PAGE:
It’s natural to feel sad and actually guilty when you have to go over a difficult issue with an interviewee – perhaps forcing them to recall a terribly sad event. But remember you are the professional there to do a job – which is to accurately report what they are telling you. Of course if you, the journalist have experienced a bereavement and you are talking to a grief stricken interviewee, you might divulge that information about yourself. But be careful. It’s one thing to empathise and say, ‘shall we have a break’ while they pull themselves together. But it’s another to get emotional yourself. Think of it another way – if a doctor cried when he gave a patient bad news how would that look? How would that patient feel? And incidentally, never say, ‘I know how you feel’ – because the truth is, having met that person for a few minutes, you don’t! The best way to help someone – and this is what drives many journalists to do this job in the first place – is to do the very best job you can reporting their story. That is why you are there – to be the professional to help them get their issue out there, to gain them awareness or justice. So, as with a doctor who is hopefully there to help cure the patient (not say to the devastated patient, ‘my goodness how terrible for you’, which would only make that patient feel worse) you are not there to reiterate what a nightmare they’ve been through, but help show them doing the article will be a positive way forward.

Be honest

Should you report something told to you by the interviewee as ‘off the record’? We don’t believe you should ever report anything that is off the record. However, if someone tells you something is off the record and you believe it is important and is something that should be included, then say so. And then explain why it’s important and discuss with the interviewee how you can portray what they are saying in a way that they feel comfortable with. Similarly, if someone says something that seems sensational – especially if this might be the main angle of your story – check with them that they didn’t just say it as a throw away comment. And if they are continuing on about a part of their story you know you won’t be able to include in your piece, then stop them. Otherwise when they see the final article they are going to be very disappointed.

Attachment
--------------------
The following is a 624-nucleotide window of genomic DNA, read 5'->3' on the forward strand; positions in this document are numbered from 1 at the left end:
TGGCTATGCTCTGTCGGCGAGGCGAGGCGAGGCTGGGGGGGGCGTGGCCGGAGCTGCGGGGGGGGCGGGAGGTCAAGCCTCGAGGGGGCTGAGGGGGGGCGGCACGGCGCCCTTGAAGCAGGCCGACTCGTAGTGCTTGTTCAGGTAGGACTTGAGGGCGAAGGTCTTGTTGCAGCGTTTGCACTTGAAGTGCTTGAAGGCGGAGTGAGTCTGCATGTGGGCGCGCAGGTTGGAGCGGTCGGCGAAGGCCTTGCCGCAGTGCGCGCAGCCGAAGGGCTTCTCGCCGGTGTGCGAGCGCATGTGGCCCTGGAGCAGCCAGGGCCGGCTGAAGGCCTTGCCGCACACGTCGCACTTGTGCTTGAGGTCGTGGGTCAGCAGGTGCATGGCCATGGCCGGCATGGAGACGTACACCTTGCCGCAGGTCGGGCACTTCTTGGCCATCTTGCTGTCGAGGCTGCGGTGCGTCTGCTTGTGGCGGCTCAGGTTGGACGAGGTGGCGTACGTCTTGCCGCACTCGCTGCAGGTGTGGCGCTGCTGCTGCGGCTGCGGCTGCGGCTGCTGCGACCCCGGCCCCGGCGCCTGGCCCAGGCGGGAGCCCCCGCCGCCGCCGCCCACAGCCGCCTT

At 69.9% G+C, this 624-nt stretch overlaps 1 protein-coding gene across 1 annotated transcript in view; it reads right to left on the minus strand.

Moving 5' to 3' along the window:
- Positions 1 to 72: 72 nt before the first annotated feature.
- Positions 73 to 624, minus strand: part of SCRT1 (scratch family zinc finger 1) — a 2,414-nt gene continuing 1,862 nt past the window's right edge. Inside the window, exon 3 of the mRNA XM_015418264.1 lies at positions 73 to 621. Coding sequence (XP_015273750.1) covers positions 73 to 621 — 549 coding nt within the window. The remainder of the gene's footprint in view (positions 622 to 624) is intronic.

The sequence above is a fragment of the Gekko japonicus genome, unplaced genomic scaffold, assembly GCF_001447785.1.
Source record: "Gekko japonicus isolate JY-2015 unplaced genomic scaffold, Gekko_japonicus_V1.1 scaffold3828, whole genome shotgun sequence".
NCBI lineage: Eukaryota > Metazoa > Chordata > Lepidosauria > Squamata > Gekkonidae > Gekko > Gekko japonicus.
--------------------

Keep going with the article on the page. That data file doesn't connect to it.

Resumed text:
Don’t press interviewees

Never press your interviewee with a certain question. Nothing is more annoying than telling someone something only to have them continually question, often posed in different ways, to you about it again and again. Accept what someone says first time. Remember interviews, even ones where people must go over something tragic that happened to them, should be enjoyable. For many people it might be the first time they have gone over an issue from start to finish. When you leave that interviewee they should feel confident that you completely understand how they feel, happy they have said all the right things, unburdened, not worried they have said too much or been forced to say something they didn’t mean. Ultimately a good interview should feel like the best therapy!

Don’t be afraid to double check

If you the interviewer come away and feel you have forgotten to ask something, then call back. The vast majority of interviewees are happy you have bothered to check and only too pleased to answer any other questions, even if you go back several times. It simply shows you are taking care that everything is accurate.

And finally… if you are the one being interviewed, there are things you can do to help. Ensure you point out any names that are spelt unusually, ensure you leave enough time so you don’t have to hurry the interviewer and don’t be afraid to ask questions yourself. For example, what angle will the story take, how big will it be, when might it be printed. Then sit back and enjoy the attention!

Do you have any interviewing tips to add? Have you had any nightmares interviewing someone? Let us know below…

Alison Smith-Squire

Alison Smith-Squire is a writer, journalist and media agent selling exclusive real life stories to newspapers, magazines and TV. She owns the sell my story website, which was set up to help ordinary people sell their stories to the press.